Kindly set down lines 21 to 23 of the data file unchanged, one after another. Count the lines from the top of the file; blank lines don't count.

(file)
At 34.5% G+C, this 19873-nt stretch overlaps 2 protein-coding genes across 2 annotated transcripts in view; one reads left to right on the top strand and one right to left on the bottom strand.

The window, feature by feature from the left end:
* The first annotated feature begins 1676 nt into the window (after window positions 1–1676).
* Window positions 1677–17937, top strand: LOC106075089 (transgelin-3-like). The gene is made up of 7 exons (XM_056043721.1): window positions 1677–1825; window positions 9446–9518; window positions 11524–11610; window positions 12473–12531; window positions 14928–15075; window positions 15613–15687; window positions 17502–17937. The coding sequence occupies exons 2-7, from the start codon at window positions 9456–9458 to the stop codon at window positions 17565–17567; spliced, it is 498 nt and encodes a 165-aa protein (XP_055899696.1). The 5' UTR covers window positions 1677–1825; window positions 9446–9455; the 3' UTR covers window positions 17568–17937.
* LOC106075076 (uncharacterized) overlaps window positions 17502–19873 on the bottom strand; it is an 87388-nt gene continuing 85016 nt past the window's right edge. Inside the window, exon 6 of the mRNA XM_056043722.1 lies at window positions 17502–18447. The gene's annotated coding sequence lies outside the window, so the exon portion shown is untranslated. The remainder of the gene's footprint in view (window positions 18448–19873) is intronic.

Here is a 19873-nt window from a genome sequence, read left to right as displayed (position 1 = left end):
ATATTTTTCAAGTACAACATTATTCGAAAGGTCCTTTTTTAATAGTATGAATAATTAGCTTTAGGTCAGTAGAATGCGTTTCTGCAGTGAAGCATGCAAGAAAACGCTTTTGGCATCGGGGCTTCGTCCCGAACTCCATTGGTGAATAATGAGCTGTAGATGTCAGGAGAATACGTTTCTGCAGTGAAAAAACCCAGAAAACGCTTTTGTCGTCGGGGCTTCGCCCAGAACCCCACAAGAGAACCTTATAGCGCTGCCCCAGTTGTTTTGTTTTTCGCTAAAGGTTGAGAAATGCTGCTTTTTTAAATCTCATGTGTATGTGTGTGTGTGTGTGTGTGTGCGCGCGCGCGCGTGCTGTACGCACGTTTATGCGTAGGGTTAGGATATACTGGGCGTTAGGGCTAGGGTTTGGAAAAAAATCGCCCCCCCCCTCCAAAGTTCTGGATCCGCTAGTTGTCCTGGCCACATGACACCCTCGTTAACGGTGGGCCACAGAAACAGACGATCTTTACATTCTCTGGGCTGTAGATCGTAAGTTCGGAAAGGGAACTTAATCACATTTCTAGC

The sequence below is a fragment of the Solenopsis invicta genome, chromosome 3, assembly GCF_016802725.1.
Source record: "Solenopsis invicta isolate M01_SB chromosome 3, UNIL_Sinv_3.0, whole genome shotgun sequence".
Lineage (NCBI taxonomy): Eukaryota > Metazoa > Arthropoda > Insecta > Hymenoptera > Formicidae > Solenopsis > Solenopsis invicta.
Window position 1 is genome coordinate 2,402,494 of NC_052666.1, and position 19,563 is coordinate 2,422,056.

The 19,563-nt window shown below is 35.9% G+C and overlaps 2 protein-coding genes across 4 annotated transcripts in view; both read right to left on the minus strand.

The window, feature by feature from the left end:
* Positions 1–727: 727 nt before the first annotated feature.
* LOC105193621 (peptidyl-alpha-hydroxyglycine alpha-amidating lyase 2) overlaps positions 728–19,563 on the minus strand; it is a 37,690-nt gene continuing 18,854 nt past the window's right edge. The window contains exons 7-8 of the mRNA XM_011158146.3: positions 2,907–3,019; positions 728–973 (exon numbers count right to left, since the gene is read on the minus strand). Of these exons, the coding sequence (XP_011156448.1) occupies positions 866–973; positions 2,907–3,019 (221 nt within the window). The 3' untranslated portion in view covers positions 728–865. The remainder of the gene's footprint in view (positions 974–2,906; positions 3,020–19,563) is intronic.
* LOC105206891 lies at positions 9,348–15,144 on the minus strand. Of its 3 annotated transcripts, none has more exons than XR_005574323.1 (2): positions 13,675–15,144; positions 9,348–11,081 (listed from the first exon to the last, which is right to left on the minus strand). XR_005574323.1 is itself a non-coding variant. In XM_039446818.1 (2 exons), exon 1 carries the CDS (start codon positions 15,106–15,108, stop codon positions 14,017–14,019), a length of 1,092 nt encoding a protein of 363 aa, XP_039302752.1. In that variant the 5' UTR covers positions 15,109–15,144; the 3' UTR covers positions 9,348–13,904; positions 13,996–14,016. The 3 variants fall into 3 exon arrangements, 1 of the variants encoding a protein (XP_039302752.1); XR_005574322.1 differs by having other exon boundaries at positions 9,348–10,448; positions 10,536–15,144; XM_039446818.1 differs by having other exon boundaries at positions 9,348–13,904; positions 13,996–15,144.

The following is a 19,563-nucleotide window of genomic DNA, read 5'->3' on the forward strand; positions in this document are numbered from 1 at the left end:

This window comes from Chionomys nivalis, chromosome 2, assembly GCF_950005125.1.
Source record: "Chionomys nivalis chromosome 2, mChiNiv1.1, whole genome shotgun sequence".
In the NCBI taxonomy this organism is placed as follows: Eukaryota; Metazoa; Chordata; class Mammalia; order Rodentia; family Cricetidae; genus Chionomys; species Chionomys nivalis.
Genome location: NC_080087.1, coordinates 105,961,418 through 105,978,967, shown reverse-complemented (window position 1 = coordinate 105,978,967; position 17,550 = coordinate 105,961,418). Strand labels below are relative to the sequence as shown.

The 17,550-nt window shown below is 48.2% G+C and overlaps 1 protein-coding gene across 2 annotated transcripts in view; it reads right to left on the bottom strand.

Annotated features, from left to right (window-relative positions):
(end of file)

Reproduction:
Genome location: NC_080087.1, coordinates 105,961,418 through 105,978,967, shown reverse-complemented (window position 1 = coordinate 105,978,967; position 17,550 = coordinate 105,961,418). Strand labels below are relative to the sequence as shown.

The 17,550-nt window shown below is 48.2% G+C and overlaps 1 protein-coding gene across 2 annotated transcripts in view; it reads right to left on the bottom strand.

Annotated features, from left to right (window-relative positions):